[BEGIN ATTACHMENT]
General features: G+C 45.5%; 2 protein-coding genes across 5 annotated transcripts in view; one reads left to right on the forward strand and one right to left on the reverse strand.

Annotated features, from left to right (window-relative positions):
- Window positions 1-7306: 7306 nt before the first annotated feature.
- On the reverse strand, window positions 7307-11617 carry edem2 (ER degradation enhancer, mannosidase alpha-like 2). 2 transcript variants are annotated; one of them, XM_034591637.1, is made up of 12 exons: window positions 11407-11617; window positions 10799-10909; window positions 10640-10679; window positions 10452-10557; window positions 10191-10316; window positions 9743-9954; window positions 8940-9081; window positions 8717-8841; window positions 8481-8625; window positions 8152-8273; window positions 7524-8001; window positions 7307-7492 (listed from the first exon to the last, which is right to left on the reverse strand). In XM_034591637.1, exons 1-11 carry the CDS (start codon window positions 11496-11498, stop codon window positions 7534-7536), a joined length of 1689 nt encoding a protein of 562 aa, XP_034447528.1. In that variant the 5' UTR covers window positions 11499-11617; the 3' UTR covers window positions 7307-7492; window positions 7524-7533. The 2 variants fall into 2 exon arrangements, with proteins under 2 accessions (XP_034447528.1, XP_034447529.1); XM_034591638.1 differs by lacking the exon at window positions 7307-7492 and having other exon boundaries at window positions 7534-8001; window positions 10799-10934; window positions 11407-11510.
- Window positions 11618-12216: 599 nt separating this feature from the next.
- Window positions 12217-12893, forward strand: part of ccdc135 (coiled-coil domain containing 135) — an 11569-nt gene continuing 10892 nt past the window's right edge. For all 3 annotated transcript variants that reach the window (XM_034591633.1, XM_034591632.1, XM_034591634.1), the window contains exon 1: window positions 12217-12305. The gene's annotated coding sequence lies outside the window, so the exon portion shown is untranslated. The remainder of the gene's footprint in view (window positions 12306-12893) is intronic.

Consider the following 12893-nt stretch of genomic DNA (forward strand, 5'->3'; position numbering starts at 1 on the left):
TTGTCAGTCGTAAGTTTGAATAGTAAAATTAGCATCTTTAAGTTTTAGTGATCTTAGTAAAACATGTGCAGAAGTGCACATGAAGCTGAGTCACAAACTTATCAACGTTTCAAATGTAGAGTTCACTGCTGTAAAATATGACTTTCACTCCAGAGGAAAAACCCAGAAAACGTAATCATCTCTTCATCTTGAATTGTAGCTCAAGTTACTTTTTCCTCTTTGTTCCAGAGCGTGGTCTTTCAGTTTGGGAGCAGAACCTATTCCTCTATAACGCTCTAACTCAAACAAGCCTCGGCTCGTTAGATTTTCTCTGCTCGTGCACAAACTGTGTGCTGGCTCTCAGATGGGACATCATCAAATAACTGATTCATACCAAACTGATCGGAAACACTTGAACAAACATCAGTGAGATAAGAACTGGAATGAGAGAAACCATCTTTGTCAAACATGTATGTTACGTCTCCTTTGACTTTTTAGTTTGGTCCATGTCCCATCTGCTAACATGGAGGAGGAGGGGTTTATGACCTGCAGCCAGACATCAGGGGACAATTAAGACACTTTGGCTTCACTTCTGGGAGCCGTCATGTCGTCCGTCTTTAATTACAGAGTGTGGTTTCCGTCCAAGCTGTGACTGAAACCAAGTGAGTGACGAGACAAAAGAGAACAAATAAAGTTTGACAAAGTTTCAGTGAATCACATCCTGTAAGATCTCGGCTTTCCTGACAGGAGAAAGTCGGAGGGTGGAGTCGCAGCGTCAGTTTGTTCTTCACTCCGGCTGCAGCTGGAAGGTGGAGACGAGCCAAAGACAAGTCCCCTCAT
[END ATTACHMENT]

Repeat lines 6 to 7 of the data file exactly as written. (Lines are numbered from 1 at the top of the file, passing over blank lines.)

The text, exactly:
- Window positions 12217-12893, forward strand: part of ccdc135 (coiled-coil domain containing 135) — an 11569-nt gene continuing 10892 nt past the window's right edge. For all 3 annotated transcript variants that reach the window (XM_034591633.1, XM_034591632.1, XM_034591634.1), the window contains exon 1: window positions 12217-12305. The gene's annotated coding sequence lies outside the window, so the exon portion shown is untranslated. The remainder of the gene's footprint in view (window positions 12306-12893) is intronic.

Consider the following 12893-nt stretch of genomic DNA (forward strand, 5'->3'; position numbering starts at 1 on the left):